How the Phoenix diocese is helping families celebrate Holy Week at home
.- Holy Week this year is going to look different for almost every Catholic in the United States.
On Palm Sunday, people will wave last year’s palms, or this year’s pine branches, or, if they’re lucky, palms from their parish, from the confines of their home instead of the pews of their parish. On Holy Thursday, feet will be washed by a family member, or not at all. For the veneration of the Cross, Catholics will kiss their personal crucifixes instead of lining up to kiss the crucifix at their parish. Candle-lit Easter Vigils will be celebrated by solitary priests livestreaming Mass from empty chapels.
It’s going to be different, and it’s going to be hard. That’s why a group of priests and laypeople at the Diocese of Phoenix compiled “A Journey Through Holy Week for Families”, an online flipbook resource to guide Catholic families through celebrating Holy Week from their homes.
“We had a meeting last week…specifically about Holy Week and how to enter into Holy Week knowing that we couldn’t have public Masses at this time,” Fr. John Parks, the Vicar for Evangelization for the Diocese of Phoenix, told CNA. “We just thought – what are ways that we could really strengthen the family and invite the family to pray as the domestic Church?” he said.
“You’re not going to be able to see the washing of the feet at Mass. So can we include a little rite from home that a family could do the washing the feet of their family members?” Parks said.
“Or on good Friday, again, you can’t see or experience the veneration of the Cross at Mass, could we equip a family to do a little veneration of the Cross from home?”
After the brainstorming session, Parks’ colleague compiled all the readings, prayers and resources into a 150 page online “flipbook” for families. The books covers the Mass readings as well as prayers and other liturgically-themed activities from Palm Sunday through the Triduum and Easter Sunday, as well as the readings and resources for Divine Mercy Sunday, which comes eight days after Easter.
The online book includes links to videos that include everything from livestream Masses from St. Mary’s Cathedral in Phoenix to talks by Bishop Robert Barron to recordings of songs to sing during prayer time at home.
It also includes links to recipes, virtual pilgrimages, coloring pages for kids, a guide to cut out palms from green construction paper, and a Holy Thursday puppet show script.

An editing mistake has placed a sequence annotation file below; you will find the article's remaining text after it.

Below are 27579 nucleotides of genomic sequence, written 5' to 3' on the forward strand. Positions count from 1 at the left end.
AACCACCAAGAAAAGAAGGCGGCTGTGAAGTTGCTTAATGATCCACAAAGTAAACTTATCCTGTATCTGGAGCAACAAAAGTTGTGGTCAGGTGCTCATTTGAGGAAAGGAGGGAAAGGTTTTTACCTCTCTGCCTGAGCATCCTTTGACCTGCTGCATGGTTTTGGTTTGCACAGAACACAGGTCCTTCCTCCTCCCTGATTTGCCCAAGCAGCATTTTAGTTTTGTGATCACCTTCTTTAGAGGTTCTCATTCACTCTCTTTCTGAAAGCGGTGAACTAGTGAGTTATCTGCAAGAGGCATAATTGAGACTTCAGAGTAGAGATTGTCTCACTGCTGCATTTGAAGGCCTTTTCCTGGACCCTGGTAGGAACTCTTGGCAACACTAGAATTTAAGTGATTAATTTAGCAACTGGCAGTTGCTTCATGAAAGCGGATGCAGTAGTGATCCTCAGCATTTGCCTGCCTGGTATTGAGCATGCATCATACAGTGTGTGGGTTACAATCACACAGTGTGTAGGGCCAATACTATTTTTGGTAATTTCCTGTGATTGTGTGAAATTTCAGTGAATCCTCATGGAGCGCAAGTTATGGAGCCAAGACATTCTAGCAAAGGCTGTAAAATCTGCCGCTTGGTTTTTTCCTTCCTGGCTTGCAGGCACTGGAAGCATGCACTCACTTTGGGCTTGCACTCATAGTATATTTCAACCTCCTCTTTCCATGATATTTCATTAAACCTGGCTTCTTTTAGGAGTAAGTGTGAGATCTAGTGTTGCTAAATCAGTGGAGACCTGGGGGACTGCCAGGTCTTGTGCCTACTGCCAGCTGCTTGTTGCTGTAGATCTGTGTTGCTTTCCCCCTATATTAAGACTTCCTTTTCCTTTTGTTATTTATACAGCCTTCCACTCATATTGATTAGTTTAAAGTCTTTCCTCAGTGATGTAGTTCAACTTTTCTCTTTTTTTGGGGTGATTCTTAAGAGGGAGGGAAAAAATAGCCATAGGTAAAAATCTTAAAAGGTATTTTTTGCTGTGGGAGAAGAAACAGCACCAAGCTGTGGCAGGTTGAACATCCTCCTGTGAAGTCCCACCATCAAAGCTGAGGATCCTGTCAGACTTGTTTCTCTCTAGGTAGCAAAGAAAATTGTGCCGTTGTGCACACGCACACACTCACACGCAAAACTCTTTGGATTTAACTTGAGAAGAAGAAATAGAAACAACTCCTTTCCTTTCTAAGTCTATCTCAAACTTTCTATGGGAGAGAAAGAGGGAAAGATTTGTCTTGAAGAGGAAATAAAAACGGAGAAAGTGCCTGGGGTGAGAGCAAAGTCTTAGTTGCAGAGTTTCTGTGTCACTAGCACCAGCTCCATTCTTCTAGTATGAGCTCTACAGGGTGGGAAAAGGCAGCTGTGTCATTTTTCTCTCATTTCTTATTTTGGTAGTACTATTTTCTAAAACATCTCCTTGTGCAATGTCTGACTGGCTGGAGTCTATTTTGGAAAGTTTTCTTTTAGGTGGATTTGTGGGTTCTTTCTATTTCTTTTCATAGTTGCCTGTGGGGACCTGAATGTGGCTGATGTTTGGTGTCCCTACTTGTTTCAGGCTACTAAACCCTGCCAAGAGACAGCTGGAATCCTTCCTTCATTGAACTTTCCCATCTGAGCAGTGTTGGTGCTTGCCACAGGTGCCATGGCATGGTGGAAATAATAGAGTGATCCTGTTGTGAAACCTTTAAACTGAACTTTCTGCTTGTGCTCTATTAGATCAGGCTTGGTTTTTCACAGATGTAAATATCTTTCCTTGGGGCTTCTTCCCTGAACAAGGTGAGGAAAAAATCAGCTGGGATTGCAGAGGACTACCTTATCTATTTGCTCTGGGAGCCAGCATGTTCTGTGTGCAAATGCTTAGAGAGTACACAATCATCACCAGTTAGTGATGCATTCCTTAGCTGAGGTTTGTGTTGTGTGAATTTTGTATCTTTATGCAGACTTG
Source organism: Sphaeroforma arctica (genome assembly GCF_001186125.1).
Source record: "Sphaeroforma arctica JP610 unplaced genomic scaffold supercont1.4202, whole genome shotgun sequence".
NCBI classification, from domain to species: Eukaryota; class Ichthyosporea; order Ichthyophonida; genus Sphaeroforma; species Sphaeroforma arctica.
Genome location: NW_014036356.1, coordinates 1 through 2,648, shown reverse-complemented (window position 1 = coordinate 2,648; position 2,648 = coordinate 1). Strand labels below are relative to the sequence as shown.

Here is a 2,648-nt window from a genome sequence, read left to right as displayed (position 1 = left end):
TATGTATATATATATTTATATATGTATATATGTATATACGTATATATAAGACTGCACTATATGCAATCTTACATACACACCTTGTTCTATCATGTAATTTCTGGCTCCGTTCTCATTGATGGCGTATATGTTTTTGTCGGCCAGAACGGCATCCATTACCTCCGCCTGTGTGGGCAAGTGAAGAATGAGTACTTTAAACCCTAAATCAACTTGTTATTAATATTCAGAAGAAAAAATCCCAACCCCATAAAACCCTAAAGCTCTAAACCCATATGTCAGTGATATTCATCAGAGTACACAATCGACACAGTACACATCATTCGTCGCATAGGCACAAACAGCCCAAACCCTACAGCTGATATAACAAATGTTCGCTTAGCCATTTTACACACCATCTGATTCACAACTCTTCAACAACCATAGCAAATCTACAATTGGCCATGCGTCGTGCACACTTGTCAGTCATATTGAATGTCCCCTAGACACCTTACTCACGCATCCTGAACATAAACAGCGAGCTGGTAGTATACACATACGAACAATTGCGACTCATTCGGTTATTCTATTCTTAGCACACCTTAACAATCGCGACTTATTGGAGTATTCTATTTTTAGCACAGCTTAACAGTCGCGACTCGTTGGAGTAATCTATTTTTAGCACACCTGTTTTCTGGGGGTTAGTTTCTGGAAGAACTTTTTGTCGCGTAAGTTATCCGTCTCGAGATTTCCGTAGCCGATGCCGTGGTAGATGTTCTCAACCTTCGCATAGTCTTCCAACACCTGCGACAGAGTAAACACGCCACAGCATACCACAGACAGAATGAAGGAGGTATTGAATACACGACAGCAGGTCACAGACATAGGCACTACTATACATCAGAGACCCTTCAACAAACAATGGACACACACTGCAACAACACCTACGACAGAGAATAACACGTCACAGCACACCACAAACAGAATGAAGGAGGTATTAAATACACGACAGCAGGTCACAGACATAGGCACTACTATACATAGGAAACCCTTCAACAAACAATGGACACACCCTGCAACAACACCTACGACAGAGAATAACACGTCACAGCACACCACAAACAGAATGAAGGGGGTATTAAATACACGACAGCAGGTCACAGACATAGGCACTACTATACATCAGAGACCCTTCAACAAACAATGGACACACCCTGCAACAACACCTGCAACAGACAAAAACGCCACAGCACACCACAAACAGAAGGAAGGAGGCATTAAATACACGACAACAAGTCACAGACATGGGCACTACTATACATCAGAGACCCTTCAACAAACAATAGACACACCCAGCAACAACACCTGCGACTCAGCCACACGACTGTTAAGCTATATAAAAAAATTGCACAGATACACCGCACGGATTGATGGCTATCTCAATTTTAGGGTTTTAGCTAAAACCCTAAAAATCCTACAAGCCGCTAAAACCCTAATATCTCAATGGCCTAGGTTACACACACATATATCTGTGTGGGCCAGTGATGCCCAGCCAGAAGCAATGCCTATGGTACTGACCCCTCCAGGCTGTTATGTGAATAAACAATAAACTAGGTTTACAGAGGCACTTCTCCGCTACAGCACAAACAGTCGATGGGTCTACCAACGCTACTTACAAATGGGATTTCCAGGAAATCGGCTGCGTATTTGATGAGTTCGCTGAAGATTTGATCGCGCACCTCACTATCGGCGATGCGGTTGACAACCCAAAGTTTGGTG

“There is so much…there’s all these different activities and songs you can play. So my only fear that it’d be a little overwhelming. But we’re trying to tell parents, just pick two or three things and have a little game plan for the day,” he said.
“So it’s like reading a playbook for sports – they don’t run every play, you just pick the play that you think will help your team, so that’s what we’re thinking of.”
Parks said while he understands that this Holy Week will be different than what families are used to experiencing, he thinks that this is a special time of grace for families, who are acting as the domestic Church.
“I really believe that God is pouring out a grace now to strengthen the domestic Church in the family. And that there’s a great thing poured out specifically for parents, to live deeper in their natural authority that they have over their children, to make them saints and to help them,” he said.
“This little book, it’s like ‘ut vadat tecum’, in Latin, ‘to go with’ you. It goes with you. It’s a tool that we hope to put in the hands of parents and pastors to help them equip families to walk through this week,” he said.
“That would be my desire, is that even though people can’t participate in public liturgies, there’s still a way to participate, to a lesser degree of course, but from the home. And I think for some families that might be unique. They’ve never done a washing of the feet. They’ve venerated the Cross. They’ve never prayed the Stations of the Cross in their own home. It can be a really beautiful moment of experiencing holy things in the home.”